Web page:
Holy Assumption Monastery

A painting of the garden and courtyard of the Holy Assumption Monastery.

Putting her reassuring hand on my shoulder, Mother T. responded: “Now, Lance, you need to take the longer term view. As Christians, we know how it is all going to turn out; besides, the devil rules the world and you are not going to throw him out. So why don’t you just try to be a better person?” To which I responded, “Oh, Mother T., it is so much easier to argue with my friends.” That, in a nutshell, is the world’s problem and our personal challenge.

The monastery garden includes a low, wooden tower in which I often observed the choir director playing the bells with joyful enthusiasm. When the Church sent her back to New York to pursue a seminary degree leading to a Ph.D, I wanted to give the young woman a going-away present in recognition of her many positive contributions to parish and monastery life. This is not easily done, since the nuns take a vow of poverty. I therefore wrote the following poem which I framed and gave to the Abbess to dispose of as she saw fit, which I assume she did.

A slender figure, clad in black,

emerges from the chapel door.

It is Sister M.!

She dashes down the garden path

to the wooden tower.

Sister, Sister,

with pale countenance sweet,

strike the fluted metal,

make the chapel bells ring.

Ding-a, ding-a, ding-a, ding!

Ding-a, ding-a, ding-a, ding!

Sister, Sister,

with white hands a-flutter,

pull the cords down hard,

make the old bronze sing.

Ding-a, ding-a, ding-a, ding!

Ding-a, ding-a, ding-a, ding!

Clang, clang, clang!

Thus, the chapel bells rang,

singing songs “bell” canto

in the morning call to faith.

Economic self-sufficiency

The church and monastery, like many of today’s religious institutions, struggle to maintain economic self-sufficiency. The monastery is funded by private donations and a variety of programs run by the nuns under the direction of the Abbess. These programs include the sale of religious items (e.g., icons, crosses, and books), simple wooden coffins, and baked goods. In this regard, a small, storefront bookstore is being built, which, when complete, will sell the aforementioned items, including a number of children’s books written by the Abbess which use animals to demonstrate simple moral principles, much like Aesop’s Fables. St. Simeon, on the other hand, lacks the manpower (or, should I say, nunpower) to engage is such fundraising activities.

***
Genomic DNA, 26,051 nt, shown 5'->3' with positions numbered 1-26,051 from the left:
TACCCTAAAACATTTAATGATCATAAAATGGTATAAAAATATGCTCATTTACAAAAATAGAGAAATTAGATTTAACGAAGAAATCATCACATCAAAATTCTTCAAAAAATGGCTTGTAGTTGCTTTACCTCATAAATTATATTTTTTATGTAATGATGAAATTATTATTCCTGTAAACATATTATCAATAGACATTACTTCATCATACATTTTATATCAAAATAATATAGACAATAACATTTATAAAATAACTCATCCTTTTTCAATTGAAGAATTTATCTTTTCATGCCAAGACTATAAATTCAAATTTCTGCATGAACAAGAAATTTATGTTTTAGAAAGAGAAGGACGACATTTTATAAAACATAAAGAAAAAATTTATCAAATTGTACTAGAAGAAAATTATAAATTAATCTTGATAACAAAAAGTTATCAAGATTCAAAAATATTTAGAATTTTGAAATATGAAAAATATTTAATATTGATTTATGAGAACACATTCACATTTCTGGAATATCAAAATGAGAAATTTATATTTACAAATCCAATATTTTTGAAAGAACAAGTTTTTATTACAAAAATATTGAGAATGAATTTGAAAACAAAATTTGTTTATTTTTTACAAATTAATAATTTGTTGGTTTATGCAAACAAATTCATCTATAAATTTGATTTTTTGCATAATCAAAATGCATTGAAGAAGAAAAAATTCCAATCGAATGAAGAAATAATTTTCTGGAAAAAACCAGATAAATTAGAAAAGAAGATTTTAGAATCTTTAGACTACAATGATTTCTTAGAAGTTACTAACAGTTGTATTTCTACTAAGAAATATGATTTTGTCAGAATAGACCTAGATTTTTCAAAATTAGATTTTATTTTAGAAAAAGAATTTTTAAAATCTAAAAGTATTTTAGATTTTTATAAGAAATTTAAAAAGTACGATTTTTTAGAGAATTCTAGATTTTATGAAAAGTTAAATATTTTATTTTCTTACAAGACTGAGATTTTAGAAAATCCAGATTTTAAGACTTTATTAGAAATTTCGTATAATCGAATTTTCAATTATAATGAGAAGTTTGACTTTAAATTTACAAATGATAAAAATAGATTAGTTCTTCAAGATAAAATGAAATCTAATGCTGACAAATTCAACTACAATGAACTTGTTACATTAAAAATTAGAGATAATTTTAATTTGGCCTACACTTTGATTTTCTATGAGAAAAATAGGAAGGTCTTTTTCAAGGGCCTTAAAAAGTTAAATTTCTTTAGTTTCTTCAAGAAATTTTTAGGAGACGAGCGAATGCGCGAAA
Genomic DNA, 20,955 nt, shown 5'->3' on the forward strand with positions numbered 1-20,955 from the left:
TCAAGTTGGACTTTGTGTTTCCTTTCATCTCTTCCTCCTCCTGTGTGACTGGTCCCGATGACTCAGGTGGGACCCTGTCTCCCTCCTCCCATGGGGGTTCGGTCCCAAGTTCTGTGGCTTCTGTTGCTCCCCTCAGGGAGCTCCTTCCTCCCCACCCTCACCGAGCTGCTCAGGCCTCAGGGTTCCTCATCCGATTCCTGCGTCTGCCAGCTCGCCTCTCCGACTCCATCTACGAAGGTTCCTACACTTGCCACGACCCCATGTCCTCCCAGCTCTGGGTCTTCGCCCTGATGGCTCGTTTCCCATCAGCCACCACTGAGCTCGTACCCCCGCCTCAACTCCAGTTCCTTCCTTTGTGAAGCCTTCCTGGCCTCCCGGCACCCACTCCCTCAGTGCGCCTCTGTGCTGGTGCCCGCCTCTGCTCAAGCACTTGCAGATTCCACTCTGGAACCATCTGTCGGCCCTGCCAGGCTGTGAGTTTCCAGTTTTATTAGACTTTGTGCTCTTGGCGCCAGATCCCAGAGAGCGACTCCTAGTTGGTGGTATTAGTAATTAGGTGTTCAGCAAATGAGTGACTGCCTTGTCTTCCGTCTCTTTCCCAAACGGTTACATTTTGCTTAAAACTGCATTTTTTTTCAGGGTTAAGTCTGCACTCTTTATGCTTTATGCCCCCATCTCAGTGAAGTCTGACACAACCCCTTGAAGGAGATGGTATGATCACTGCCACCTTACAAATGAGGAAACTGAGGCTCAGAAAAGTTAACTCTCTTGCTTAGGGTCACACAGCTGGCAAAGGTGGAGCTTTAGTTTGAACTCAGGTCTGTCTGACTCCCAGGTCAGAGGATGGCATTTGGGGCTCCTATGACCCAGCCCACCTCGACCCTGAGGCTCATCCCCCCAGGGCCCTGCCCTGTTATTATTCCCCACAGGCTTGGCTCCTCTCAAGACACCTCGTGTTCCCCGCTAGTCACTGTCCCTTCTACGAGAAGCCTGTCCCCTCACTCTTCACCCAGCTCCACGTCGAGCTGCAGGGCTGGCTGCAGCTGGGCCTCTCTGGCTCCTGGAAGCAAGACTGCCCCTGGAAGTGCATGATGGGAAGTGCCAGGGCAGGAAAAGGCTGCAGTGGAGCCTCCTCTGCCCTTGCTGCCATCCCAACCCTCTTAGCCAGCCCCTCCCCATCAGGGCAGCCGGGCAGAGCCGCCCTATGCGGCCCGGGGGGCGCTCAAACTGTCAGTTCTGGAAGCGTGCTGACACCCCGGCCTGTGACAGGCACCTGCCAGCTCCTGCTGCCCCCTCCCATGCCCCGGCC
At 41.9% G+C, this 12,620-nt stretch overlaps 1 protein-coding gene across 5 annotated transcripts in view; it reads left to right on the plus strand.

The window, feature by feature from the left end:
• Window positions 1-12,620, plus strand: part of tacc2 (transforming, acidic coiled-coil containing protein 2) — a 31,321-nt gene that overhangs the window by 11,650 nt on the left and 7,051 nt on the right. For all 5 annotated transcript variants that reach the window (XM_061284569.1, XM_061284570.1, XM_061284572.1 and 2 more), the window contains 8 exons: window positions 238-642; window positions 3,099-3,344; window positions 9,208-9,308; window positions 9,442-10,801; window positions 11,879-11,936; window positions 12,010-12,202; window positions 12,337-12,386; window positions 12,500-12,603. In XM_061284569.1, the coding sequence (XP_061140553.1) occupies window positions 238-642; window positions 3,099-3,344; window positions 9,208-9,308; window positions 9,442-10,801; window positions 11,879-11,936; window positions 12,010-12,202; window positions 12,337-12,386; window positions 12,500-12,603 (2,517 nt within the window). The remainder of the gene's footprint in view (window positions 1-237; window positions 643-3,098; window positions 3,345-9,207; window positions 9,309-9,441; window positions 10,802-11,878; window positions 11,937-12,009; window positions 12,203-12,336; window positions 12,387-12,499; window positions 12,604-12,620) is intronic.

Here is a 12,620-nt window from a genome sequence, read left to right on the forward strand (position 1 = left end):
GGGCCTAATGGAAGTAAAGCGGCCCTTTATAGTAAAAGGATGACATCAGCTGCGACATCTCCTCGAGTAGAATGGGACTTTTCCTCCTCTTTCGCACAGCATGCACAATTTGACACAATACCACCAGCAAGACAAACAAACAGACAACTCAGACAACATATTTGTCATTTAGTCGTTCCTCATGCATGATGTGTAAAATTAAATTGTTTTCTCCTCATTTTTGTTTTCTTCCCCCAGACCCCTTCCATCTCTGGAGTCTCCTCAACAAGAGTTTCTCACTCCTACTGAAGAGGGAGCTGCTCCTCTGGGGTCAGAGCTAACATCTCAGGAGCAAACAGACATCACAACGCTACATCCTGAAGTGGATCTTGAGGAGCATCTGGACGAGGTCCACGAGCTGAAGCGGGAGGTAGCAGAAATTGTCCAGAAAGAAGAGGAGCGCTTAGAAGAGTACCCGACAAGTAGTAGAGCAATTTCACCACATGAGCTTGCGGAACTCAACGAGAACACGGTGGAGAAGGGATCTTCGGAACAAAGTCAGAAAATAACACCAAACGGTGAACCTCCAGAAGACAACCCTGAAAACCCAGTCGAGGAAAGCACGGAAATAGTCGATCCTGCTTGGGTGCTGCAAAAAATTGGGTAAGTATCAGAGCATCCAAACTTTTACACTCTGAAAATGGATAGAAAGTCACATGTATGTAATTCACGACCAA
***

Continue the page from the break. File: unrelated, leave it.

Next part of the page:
Therefore, as a matter of economic survival, the church partnered with the monastery to produce two different kinds of sacramental wines for use during communion and for sale to other religious institutions and commercial ventures. The more expensive of the two wines, called Kagor by the Russians, is made from 100 percent Malbec grapes. Only 300 cases of this premium wine are still available. I am told the wine is of such high quality that it is the only California wine served in the Orthodox Church in Jerusalem.

The second and less expensive wine, which is a California red labeled Alicante blend, has been completely sold out. The more recent 2014 vintage will become the new standard wine, which will be bottled and offered for sale in September of 2017, and a 2015 vintage of the premium Kagor will be bottled for sale in 2018. These church wines, both past and present, are sweet and resemble an aged port. While a few dessert wines are produced by Napa Valley vintners, one does not generally associate sweet wines with the Valley, which is primarily known for its dry varietal wines. This makes the church wines special. While sweet and velvety, they are not cloying and have great warmth and clarity. Normally served at room temperature, the wines may be mulled, with the gentle warming increasing their sense of depth and richness.

I have written this article in order to share my deep affection for St. Simeon and the Holy Assumption Monastery, which I encourage others to visit. St. Simeon is located at 1421 Cedar Street and Holy Assumption Monastery at 1519 Washington Street. The monastery currently welcomes visitors, as will the church upon its repair. Divine Liturgy begins at 10 a.m. each Sunday. Information about the monastery, including its calendar of services, may be found on the web at holyassumptionmonastery.com. Information about the wines may also be found on line at calistogaorthodoxwine.com. Wines may be ordered via email at orders@calistogaorthodoxwine.com or by calling 942-4658.

Lance Burris is a member of the St. Simeon parish and a Napa-based writer and painter.